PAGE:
During my time as a zookeeper I had the privilege of working with both Sumatran and Amur tigers. If they did not both have stripes, you would think they were different species altogether.
The Sumatran tiger is the smallest alive today. At around 100 kilograms (220 pounds), it's "only" about the weight of a large adult male human.
It is suited to the warm and wet forests of the Indonesian island of Sumatra, which is reflected in its smaller size and short, dark rusty orange coat which has many thin black stripes to conceal it in dense vegetation from their prey.
The Amur – or Siberian – tiger is much larger, averaging around 170 kilograms (375 pounds), though there are historic reports of males clocking in at 300 kilograms (660 pounds) or more, and is now found mainly one corner of far-eastern Russia.
It has a thicker but relatively pale coat, with sparse dark brown stripes, which enables it to survive in freezing and snowy winters.
Tiger experts have long debated what such differences mean scientifically. Should the biggest of the big cats be divided into various subspecies, or are all tigers simply "tigers"?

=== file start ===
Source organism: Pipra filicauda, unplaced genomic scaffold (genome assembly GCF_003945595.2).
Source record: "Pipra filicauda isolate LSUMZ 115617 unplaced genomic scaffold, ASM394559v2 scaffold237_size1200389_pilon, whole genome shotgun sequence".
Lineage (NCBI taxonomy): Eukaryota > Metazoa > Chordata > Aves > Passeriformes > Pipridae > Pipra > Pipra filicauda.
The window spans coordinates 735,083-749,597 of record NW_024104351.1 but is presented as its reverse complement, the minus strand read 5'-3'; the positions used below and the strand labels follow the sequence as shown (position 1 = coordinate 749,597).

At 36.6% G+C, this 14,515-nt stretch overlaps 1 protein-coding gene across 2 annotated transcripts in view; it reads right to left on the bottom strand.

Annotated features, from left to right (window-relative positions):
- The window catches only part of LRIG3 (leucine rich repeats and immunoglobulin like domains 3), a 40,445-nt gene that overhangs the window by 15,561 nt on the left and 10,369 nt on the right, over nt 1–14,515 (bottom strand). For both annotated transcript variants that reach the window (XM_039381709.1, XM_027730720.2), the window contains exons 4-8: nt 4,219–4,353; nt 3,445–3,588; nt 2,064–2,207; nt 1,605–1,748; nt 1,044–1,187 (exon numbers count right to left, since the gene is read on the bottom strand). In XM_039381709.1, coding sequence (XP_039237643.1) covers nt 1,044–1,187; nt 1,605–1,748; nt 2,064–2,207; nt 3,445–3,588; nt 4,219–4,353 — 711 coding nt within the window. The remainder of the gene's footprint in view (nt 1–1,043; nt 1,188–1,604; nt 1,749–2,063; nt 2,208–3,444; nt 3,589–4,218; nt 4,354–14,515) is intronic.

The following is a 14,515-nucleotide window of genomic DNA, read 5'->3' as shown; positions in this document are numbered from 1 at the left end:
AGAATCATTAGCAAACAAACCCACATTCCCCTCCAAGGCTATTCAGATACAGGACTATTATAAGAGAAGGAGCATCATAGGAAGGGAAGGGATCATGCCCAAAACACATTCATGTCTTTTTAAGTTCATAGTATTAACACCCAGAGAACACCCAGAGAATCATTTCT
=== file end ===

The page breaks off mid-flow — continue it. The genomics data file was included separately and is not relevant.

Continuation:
It's an issue with serious implications for conservation. About 3,500 or so tigers remain in the wild, in just 7 percent of their former range. And if those tigers are all the same, or if even most of them are the same, then saving individual populations matters slightly less – and tigers can be moved around to assist breeding in the wild.
Traditionally, eight subspecies were considered to exist. They are the two already mentioned, plus the Bengal tiger, found mainly in India, the Indochinese, the South China tiger and then three extinct subspecies: the Bali (extinct in the 1940s) and Javan (1980s), both closely related to surviving tigers on nearby Sumatra, and the Caspian tiger from Central Asia which went extinct in the 1970s.